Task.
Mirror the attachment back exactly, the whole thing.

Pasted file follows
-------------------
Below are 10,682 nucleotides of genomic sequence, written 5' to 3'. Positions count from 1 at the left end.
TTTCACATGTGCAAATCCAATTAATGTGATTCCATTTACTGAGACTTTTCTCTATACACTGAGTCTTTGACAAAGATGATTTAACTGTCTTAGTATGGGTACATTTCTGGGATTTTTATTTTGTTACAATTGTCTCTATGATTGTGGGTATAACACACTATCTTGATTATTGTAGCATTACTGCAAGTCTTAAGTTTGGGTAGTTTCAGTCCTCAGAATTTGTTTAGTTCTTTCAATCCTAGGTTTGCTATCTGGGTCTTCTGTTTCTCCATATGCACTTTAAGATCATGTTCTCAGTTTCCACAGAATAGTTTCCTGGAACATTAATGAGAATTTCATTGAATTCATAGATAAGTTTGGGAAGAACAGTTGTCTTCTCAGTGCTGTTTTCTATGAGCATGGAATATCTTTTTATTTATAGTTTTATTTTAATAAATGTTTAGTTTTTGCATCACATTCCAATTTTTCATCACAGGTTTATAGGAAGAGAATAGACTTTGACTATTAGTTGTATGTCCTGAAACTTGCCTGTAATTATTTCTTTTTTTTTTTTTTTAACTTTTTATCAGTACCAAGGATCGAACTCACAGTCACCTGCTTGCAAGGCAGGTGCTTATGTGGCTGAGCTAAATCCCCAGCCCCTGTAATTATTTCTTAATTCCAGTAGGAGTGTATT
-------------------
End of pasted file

Below are 10,682 nucleotides of genomic sequence, written 5' to 3'. Positions count from 1 at the left end.
TTTCACATGTGCAAATCCAATTAATGTGATTCCATTTACTGAGACTTTTCTCTATACACTGAGTCTTTGACAAAGATGATTTAACTGTCTTAGTATGGGTACATTTCTGGGATTTTTATTTTGTTACAATTGTCTCTATGATTGTGGGTATAACACACTATCTTGATTATTGTAGCATTACTGCAAGTCTTAAGTTTGGGTAGTTTCAGTCCTCAGAATTTGTTTAGTTCTTTCAATCCTAGGTTTGCTATCTGGGTCTTCTGTTTCTCCATATGCACTTTAAGATCATGTTCTCAGTTTCCACAGAATAGTTTCCTGGAACATTAATGAGAATTTCATTGAATTCATAGATAAGTTTGGGAAGAACAGTTGTCTTCTCAGTGCTGTTTTCTATGAGCATGGAATATCTTTTTATTTATAGTTTTATTTTAATAAATGTTTAGTTTTTGCATCACATTCCAATTTTTCATCACAGGTTTATAGGAAGAGAATAGACTTTGACTATTAGTTGTATGTCCTGAAACTTGCCTGTAATTATTTCTTTTTTTTTTTTTTTAACTTTTTATCAGTACCAAGGATCGAACTCACAGTCACCTGCTTGCAAGGCAGGTGCTTATGTGGCTGAGCTAAATCCCCAGCCCCTGTAATTATTTCTTAATTCCAGTAGGAGTGTATT